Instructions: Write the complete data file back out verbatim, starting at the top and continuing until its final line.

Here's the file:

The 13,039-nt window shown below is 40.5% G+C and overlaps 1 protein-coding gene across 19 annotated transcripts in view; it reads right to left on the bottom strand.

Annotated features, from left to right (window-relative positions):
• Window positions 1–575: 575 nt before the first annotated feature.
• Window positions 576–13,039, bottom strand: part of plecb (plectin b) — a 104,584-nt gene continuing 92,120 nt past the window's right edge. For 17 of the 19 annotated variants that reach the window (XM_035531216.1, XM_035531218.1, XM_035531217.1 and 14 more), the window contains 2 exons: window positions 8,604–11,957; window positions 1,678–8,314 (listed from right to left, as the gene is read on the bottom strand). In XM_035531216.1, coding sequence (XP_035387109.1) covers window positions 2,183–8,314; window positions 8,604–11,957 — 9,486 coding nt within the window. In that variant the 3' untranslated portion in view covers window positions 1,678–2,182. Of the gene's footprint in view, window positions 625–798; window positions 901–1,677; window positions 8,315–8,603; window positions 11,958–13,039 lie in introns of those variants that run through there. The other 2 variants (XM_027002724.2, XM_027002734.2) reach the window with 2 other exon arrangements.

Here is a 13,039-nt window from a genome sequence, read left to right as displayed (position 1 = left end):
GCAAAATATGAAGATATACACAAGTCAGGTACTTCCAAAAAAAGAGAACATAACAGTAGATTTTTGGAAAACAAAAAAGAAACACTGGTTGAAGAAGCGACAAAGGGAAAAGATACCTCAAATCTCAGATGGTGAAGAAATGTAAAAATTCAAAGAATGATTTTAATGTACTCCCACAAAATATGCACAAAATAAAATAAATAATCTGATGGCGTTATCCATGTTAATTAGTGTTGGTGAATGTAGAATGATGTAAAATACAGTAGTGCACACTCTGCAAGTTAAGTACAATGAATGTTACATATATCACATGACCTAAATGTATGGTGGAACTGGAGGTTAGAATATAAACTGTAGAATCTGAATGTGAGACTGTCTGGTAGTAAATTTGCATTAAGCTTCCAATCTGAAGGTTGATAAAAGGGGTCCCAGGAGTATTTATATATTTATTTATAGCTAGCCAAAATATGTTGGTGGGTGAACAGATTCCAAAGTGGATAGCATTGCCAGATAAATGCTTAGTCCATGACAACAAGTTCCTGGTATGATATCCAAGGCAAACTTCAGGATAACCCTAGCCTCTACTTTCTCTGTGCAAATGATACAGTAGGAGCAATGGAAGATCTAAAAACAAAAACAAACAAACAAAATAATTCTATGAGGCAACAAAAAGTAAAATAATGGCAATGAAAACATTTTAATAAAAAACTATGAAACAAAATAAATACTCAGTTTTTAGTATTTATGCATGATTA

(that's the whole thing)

The 13,039-nt window shown below is 40.5% G+C and overlaps 1 protein-coding gene across 19 annotated transcripts in view; it reads right to left on the bottom strand.

Annotated features, from left to right (window-relative positions):
• Window positions 1–575: 575 nt before the first annotated feature.
• Window positions 576–13,039, bottom strand: part of plecb (plectin b) — a 104,584-nt gene continuing 92,120 nt past the window's right edge. For 17 of the 19 annotated variants that reach the window (XM_035531216.1, XM_035531218.1, XM_035531217.1 and 14 more), the window contains 2 exons: window positions 8,604–11,957; window positions 1,678–8,314 (listed from right to left, as the gene is read on the bottom strand). In XM_035531216.1, coding sequence (XP_035387109.1) covers window positions 2,183–8,314; window positions 8,604–11,957 — 9,486 coding nt within the window. In that variant the 3' untranslated portion in view covers window positions 1,678–2,182. Of the gene's footprint in view, window positions 625–798; window positions 901–1,677; window positions 8,315–8,603; window positions 11,958–13,039 lie in introns of those variants that run through there. The other 2 variants (XM_027002724.2, XM_027002734.2) reach the window with 2 other exon arrangements.

Here is a 13,039-nt window from a genome sequence, read left to right as displayed (position 1 = left end):
GCAAAATATGAAGATATACACAAGTCAGGTACTTCCAAAAAAAGAGAACATAACAGTAGATTTTTGGAAAACAAAAAAGAAACACTGGTTGAAGAAGCGACAAAGGGAAAAGATACCTCAAATCTCAGATGGTGAAGAAATGTAAAAATTCAAAGAATGATTTTAATGTACTCCCACAAAATATGCACAAAATAAAATAAATAATCTGATGGCGTTATCCATGTTAATTAGTGTTGGTGAATGTAGAATGATGTAAAATACAGTAGTGCACACTCTGCAAGTTAAGTACAATGAATGTTACATATATCACATGACCTAAATGTATGGTGGAACTGGAGGTTAGAATATAAACTGTAGAATCTGAATGTGAGACTGTCTGGTAGTAAATTTGCATTAAGCTTCCAATCTGAAGGTTGATAAAAGGGGTCCCAGGAGTATTTATATATTTATTTATAGCTAGCCAAAATATGTTGGTGGGTGAACAGATTCCAAAGTGGATAGCATTGCCAGATAAATGCTTAGTCCATGACAACAAGTTCCTGGTATGATATCCAAGGCAAACTTCAGGATAACCCTAGCCTCTACTTTCTCTGTGCAAATGATACAGTAGGAGCAATGGAAGATCTAAAAACAAAAACAAACAAACAAAATAATTCTATGAGGCAACAAAAAGTAAAATAATGGCAATGAAAACATTTTAATAAAAAACTATGAAACAAAATAAATACTCAGTTTTTAGTATTTATGCATGATTA